The bus returned them to the air-conditioned atmosphere of the arrivals hall. Mac stared through the windows whilst they waited for their luggage.
“No wonder they call this the black hole of Calcutta.” Blackwood pointed through the window to the crowds of poverty stricken who stood waiting to try and beg from, or sell to, the arriving travellers. There were hundreds of them. Men, women and children of all ages. Kids with filthy hands, blackened nails and faces with puppy-dog eyes chased around begging small change from the tourists.
“I fuckin’ hate this place already.” Blackwood turned away from the window. “Ach, fer Christ sake. Look at the state of that kit.” Blackwood pointed to the uniforms of the soldiers who milled around the airport concourse trying to look efficient.
Garrett was starting to get tired of his friend’s constant moaning. He hailed a taxi. As the driver quickly took their bags, children surrounded them. Tiny open hands were extended in hope.
“Gimme dollar, gimme dollar.”
One youngster held up a tatty, soiled copy of Penthouse. “You buy, you buy,” he called.
Mac Blackwood reached for his pocket. His travelling companion was wiser and more cynical. Giving just one some cash would mean another fifty blocking your way. They had a meeting to get to and they needed to get away from the airport. Garret shook his head as he grabbed Blackwood’s arm.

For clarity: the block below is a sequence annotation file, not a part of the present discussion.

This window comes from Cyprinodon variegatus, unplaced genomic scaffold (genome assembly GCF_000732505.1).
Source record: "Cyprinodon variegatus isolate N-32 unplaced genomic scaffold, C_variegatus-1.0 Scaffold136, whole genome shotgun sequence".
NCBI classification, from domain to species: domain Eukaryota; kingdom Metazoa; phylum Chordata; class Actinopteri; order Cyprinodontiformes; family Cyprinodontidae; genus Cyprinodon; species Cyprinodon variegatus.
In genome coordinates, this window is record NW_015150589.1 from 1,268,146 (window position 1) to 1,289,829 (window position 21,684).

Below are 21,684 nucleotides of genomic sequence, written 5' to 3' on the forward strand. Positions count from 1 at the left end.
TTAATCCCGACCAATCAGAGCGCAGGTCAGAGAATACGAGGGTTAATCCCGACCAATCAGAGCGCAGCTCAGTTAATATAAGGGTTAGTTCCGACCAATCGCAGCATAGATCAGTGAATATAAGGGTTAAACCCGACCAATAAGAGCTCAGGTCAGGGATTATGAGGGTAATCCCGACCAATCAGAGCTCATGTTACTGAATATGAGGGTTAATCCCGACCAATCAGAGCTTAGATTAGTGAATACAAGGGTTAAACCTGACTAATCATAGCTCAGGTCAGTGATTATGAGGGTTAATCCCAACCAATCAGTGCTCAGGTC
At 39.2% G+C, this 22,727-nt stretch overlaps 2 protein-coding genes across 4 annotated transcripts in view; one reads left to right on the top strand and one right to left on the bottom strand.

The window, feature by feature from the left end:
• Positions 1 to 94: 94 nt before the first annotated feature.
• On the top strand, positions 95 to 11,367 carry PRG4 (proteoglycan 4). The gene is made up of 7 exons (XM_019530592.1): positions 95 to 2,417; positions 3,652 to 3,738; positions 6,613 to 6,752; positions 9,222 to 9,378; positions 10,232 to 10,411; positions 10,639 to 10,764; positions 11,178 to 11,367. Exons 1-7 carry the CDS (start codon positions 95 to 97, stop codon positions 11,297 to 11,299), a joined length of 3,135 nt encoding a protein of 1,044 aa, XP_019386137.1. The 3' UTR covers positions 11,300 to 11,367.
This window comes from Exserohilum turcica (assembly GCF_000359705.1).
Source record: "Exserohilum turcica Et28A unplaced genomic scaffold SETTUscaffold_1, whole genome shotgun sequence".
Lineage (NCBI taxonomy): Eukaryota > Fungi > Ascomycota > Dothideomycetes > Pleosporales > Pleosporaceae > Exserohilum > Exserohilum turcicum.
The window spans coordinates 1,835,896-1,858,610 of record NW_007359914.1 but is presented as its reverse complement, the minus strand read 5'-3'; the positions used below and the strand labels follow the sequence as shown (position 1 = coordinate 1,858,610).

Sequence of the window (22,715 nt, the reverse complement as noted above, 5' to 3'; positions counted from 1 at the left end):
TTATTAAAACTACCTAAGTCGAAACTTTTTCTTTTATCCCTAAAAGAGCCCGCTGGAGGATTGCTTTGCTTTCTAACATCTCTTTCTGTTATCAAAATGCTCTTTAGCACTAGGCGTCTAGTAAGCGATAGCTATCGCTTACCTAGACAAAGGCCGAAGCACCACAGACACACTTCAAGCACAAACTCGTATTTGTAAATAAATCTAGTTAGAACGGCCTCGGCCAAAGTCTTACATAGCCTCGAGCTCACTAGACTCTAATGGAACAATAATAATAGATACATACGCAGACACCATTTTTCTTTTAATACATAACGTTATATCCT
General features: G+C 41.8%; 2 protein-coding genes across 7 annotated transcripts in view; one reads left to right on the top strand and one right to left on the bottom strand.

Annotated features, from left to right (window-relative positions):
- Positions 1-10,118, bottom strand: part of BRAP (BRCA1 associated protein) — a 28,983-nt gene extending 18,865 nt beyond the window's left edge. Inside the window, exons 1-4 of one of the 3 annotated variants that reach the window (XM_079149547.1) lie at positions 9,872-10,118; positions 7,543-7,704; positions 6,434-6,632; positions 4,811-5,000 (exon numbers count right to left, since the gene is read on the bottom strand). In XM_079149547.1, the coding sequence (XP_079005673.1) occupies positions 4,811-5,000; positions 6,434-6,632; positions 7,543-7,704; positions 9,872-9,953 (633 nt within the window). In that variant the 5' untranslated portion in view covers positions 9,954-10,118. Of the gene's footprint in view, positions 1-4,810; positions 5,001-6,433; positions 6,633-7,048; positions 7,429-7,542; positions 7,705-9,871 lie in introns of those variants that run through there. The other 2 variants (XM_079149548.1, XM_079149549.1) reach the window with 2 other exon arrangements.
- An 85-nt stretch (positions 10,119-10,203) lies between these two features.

“Oberoi Hotel.” Garrett gave their destination to the driver. Blackwood had to prise children’s fingers from the door handle before he could join Garrett in the back. As they accelerated away, stained and grimy hands smacked incessantly on the windows of the car.
In the relative privacy of the taxi the noise and bustle of the airport faded away behind them.
“Over three million of those kids die ever year in this country from diseases caused by poverty. Help one, they’ll all want a piece of you,” said Garret.
Blackwood simply nodded. Not helping a needy kid didn’t sit comfortably with him.
They had been travelling for only a moment when the taxi started to slow.
“What now?” Blackwood turned to ask. The taxi was stopping to let a cow cross the road.
“Cows are sacred here Mac. Just be patient.” Garrett did his best to calm his excitable friend.
At that moment the front passenger door swung open. A filthy teenager in a simple shirt and trousers had jumped in for a ride. The first thing Blackwood noticed was the smell. Garrett noticed the holdall the kid carried.
“American?” The kid smiled as he turned to ask them the question.
“Canadian,” Garrett lied. Canadians were popular everywhere.
“Have a nice day.”
The last thing Jed Garrett saw was two wires that stuck out from the side of the bag the kid was carrying. As the boy pressed the wires together the car was torn apart by the resulting explosion.
Debris rained down. Even before the smoke began to clear, barefooted men clawed and fought over the Westerners’ luggage. Some gawped at the scorched and mutilated figures that hung from the wrecked car.Nobody tried to help them.
If that has tickled your reading muscle, you can get your copy at:
AMAZON KINDLE AND PAPERBACK | iTUNES | KOBO
If you want to follow Matt on his journey you can find him online at his website.